Evening Proposal by Pyun Hye Young

  • onOctober 27, 2015
  • Vol.29 Autumn 2015
  • byPyun Hye-Young

Reading Pyun Hye-Young’s work has always challenged readers, beginning with her first short story collection, AOI Garden. The reader is shocked awake by the corpses, muck, and stinking reservoirs with which the stories are filled. These things evoke a horror of the time when nature violates its designated boundary and intrudes on civilization. With the publication of her second story collection, Heading for a Breeding Farm, and her first full-length novel, Ashes and Red, Pyun demonstrates a change in literary direction.

What comes of this change is the new story collection, Evening Courtship. The abject images that appeared repeatedly in her early work are nowhere to be found here. The hardboiled imagination and the aesthetics of the grotesque no longer seem to interest her. Ironically, however, the stories are all the more terrible and discomfiting. The dry prose style, forbidding all sentiment, are a mimetic reflection of sterile modern civilization at the level of form. And the author’s view, which was focused on nature’s overflow, has expanded now to reach the interior of urban civilization. The entire modern world we live in becomes a maze, becomes confusion itself as identity and difference are extinguished. There is nothing to look forward to, nothing that will improve in a nightmarish world governed by the eternal uniformity of space and time.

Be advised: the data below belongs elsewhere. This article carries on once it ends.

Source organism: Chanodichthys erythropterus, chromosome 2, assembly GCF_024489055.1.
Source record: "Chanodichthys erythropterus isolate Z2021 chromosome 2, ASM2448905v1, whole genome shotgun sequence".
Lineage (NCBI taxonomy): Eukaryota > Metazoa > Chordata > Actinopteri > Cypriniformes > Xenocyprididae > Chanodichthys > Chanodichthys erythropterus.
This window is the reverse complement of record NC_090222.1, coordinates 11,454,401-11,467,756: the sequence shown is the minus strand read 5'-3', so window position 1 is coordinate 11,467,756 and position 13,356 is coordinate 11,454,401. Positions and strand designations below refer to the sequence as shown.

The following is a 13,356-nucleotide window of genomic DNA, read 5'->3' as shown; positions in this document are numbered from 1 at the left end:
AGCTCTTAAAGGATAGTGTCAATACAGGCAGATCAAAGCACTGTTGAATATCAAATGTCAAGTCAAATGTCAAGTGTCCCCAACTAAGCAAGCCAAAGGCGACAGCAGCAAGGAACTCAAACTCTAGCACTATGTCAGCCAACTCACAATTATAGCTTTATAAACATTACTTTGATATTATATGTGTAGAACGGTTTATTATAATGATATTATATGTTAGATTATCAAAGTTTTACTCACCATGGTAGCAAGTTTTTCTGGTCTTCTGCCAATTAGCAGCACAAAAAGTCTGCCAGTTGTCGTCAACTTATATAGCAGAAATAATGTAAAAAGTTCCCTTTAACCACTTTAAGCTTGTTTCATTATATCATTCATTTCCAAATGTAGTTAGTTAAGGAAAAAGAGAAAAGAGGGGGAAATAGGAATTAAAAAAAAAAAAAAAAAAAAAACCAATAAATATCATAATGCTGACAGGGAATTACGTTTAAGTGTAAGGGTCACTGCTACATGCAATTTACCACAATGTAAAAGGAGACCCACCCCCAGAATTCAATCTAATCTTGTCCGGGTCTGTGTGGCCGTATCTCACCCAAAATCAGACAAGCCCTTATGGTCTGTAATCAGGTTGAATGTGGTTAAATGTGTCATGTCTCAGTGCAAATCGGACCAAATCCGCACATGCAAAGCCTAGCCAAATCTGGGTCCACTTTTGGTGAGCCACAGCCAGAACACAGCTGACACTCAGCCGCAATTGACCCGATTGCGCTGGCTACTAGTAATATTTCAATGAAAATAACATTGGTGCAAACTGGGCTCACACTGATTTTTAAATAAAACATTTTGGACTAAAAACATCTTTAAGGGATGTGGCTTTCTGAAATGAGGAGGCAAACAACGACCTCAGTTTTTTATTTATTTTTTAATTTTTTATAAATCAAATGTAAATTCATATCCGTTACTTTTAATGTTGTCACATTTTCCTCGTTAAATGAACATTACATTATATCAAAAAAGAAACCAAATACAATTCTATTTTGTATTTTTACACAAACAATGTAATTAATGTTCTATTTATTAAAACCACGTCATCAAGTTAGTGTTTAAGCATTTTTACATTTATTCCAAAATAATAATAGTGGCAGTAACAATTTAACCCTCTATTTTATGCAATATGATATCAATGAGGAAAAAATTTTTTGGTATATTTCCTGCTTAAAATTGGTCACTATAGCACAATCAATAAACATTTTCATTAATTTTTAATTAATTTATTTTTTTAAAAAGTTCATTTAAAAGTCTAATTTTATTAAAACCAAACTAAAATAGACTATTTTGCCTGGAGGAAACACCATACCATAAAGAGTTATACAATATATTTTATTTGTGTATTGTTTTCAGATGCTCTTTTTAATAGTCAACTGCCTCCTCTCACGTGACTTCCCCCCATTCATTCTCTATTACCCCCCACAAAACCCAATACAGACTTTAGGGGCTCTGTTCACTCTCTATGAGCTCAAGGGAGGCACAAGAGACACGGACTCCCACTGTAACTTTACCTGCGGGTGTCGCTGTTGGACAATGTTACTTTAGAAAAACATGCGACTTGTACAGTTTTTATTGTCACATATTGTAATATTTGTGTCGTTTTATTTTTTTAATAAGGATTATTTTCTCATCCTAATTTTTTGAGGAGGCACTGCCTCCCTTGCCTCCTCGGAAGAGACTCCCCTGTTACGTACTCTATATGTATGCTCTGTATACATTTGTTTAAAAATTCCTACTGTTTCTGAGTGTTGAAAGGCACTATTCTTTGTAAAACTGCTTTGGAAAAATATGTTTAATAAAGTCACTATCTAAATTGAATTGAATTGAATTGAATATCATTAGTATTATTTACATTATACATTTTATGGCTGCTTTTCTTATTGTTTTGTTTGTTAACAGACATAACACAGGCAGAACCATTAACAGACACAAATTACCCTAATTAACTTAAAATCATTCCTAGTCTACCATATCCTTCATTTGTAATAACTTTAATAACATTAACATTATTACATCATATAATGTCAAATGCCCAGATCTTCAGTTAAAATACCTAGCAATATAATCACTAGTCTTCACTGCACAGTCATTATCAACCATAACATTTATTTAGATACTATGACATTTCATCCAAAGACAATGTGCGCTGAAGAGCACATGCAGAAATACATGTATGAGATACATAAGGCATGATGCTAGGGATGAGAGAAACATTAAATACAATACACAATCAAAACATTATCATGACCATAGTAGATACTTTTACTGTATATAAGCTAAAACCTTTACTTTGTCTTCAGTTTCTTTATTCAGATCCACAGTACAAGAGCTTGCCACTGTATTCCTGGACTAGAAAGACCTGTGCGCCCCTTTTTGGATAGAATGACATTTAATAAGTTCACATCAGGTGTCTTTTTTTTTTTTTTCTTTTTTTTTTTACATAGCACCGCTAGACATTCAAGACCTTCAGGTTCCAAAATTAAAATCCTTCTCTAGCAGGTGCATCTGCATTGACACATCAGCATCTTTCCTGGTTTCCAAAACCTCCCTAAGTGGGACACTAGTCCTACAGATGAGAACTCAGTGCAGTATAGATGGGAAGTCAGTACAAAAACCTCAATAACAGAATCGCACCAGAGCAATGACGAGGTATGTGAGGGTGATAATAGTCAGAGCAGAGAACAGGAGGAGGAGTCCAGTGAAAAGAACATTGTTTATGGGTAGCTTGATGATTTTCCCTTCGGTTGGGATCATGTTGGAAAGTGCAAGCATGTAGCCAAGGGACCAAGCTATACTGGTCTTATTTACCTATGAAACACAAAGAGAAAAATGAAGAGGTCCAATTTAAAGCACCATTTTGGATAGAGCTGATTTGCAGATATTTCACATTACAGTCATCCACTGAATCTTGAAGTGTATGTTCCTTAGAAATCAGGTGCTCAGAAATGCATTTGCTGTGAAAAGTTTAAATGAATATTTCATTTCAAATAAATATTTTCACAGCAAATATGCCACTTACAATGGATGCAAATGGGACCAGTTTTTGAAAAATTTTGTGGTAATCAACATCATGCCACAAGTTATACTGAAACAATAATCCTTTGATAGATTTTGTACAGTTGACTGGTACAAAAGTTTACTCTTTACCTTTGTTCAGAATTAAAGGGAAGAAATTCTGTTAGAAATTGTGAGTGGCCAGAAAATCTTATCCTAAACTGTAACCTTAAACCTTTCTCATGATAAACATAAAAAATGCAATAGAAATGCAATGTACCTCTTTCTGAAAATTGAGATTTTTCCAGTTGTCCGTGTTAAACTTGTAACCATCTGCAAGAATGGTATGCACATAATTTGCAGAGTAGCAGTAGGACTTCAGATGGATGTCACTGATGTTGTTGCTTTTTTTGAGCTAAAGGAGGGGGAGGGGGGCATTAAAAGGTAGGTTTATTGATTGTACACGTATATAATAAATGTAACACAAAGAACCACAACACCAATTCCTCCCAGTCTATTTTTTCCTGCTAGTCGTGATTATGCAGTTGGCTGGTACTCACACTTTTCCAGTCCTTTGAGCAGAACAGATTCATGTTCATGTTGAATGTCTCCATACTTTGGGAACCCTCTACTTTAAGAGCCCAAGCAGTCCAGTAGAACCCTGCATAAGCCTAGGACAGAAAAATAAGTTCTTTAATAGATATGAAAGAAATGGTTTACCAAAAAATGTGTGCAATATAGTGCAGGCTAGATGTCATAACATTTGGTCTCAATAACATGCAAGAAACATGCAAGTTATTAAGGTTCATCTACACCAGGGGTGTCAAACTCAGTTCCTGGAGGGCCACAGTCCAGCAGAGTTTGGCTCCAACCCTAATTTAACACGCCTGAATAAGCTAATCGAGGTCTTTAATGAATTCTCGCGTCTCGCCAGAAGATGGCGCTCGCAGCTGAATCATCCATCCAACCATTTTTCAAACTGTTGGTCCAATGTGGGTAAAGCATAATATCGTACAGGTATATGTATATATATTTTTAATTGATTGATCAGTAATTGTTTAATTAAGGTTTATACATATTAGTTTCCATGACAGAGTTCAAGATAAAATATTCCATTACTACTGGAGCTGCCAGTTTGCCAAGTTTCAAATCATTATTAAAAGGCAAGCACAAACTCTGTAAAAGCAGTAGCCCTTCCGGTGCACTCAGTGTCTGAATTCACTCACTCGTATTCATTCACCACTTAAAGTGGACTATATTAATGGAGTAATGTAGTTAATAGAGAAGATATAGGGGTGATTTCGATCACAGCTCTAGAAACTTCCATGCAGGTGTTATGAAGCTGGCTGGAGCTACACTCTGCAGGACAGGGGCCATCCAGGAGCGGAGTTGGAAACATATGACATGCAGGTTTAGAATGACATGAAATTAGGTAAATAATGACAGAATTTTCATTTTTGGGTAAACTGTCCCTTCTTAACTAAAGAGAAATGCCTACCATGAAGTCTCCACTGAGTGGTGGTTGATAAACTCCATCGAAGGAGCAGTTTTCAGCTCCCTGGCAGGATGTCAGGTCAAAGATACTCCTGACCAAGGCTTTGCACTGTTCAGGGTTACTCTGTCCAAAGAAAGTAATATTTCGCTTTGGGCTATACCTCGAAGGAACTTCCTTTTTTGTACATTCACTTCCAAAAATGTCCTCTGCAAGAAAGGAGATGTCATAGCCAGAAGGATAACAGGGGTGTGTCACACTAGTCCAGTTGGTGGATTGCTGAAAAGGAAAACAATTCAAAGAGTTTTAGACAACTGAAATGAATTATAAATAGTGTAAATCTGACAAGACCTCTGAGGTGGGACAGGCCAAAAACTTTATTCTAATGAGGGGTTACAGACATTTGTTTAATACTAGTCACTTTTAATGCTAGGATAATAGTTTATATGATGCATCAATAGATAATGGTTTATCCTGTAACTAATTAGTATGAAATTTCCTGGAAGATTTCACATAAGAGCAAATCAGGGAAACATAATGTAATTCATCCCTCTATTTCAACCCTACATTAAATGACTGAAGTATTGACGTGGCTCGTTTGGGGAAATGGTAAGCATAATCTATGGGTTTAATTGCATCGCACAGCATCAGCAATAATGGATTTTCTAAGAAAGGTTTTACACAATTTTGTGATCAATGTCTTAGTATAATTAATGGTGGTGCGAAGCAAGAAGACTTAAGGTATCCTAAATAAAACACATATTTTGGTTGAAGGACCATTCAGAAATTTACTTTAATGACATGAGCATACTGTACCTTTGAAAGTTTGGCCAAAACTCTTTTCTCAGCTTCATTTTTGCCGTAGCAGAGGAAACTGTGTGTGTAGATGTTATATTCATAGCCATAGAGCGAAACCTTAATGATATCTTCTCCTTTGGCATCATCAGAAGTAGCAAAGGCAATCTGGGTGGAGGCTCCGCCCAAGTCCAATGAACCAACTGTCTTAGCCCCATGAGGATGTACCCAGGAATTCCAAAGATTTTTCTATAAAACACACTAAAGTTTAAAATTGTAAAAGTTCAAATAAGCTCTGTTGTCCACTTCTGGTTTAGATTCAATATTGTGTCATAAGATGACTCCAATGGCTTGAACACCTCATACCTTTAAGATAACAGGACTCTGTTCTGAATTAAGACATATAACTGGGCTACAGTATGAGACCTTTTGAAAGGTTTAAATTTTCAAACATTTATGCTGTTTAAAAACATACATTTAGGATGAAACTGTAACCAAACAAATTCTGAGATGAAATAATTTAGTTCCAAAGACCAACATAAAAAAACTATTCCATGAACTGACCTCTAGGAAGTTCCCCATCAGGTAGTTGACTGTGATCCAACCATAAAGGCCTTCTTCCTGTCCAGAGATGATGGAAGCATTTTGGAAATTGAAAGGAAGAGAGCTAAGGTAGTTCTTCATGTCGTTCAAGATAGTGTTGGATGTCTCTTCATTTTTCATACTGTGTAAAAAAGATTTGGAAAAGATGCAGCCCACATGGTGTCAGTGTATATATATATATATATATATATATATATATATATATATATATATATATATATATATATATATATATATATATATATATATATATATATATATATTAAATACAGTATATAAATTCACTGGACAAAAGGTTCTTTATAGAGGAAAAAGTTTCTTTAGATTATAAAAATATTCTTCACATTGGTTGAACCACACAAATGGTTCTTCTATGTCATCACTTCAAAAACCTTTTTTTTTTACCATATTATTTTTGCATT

Maybe it would it be insulting Kafka to say that Pyun is the Korean Kafka. However, maybe it would also be insulting Pyun to say that the urban Korean landscape she portrays is any less dreadful than the allegory of modern civilization found in Kafka’s The Castle. Korean city-dwellers are not familiar with life, to the extent that for them, life means rising at the same time, heading off to the same workplace in the same manner, eating the same lunch, finishing the same daily routine at the same time, and retiring to bed at the same hour. Pyun is unrivalled in capturing the hellishness of this uniformity. Of the current young Korean writers, Pyun Hye-Young is the most intimate with hell.